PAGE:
How Fast Do Objects Fall?  Students will investigate falling objects with very low air friction. 
Falling for Gravity  Students will investigate the motion of three objects of different masses undergoing free fall. Additionally, students will:
 Use spark timers to collect displacement and time data.
 Use this data to calculate the average velocity for the object during each interval.
 Graph this data on a velocity versus time graph, Vt. They find the slope of this graph to calculate acceleration.
 Calculate the falling object's acceleration from their data table and graph this data on an acceleration versus time graph, at.
 Use their Spark timer data paper, cut it into intervals, and paste these intervals into their displacement versus time graph.

Ramp It Up  Using inquiry techniques, students, working in groups, are asked to design and conduct experiments to test the Law of Conservation of Energy and the Law of Conservation of Momentum. Upon being provided with textbooks, rulers, measuring tapes, stopwatches, ministorage containers, golf balls, marbles, rubber balls, steel balls, and pennies, they work cooperatively to implement and revise their hypotheses. With limited guidance from the teacher, students are able to visualize the relationships between mass, velocity, height, gravitational potential energy, kinetic energy, and total energy as well as the relationships between mass, velocity, and momentum.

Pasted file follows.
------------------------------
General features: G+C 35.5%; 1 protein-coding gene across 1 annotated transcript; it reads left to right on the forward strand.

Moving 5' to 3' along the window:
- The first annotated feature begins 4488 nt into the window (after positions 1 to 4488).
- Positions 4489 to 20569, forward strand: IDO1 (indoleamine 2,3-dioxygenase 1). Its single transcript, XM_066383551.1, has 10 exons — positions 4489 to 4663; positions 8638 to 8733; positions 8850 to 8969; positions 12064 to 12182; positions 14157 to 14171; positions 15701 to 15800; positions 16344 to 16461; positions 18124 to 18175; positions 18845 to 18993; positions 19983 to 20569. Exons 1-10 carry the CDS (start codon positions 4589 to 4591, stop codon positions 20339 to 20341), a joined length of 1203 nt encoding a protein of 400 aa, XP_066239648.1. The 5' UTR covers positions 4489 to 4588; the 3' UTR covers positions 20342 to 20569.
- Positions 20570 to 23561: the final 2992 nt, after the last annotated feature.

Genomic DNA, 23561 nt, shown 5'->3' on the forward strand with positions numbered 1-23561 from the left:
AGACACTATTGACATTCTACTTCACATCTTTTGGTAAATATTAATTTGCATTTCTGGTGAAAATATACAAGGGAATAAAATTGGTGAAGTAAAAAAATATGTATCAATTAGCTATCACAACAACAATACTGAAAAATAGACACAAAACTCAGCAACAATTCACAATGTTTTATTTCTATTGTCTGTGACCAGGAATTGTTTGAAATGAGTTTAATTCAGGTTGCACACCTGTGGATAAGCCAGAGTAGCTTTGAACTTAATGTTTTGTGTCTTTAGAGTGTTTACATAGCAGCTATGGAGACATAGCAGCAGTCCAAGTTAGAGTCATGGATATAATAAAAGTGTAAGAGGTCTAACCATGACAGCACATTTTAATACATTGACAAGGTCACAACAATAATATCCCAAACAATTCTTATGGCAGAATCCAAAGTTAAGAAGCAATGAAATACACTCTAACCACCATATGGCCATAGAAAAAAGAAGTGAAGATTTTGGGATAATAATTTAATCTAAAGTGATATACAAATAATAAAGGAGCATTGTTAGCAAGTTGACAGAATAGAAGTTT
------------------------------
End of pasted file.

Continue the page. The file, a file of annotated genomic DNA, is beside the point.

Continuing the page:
Forced To Learn  Using inquiry techniques, students, working in groups, are asked to design and conduct an experiment to test Newton's Second Law of Motion. Upon being provided with textbooks, rulers, measuring tapes, ministorage containers, golf balls, marbles, rubber balls, steel balls, and pennies they work cooperatively to implement and revise their hypotheses. With limited guidance from the teacher, students are able to visualize the direct relationships between force and mass; force and acceleration; and the inverse relationship between mass and acceleration.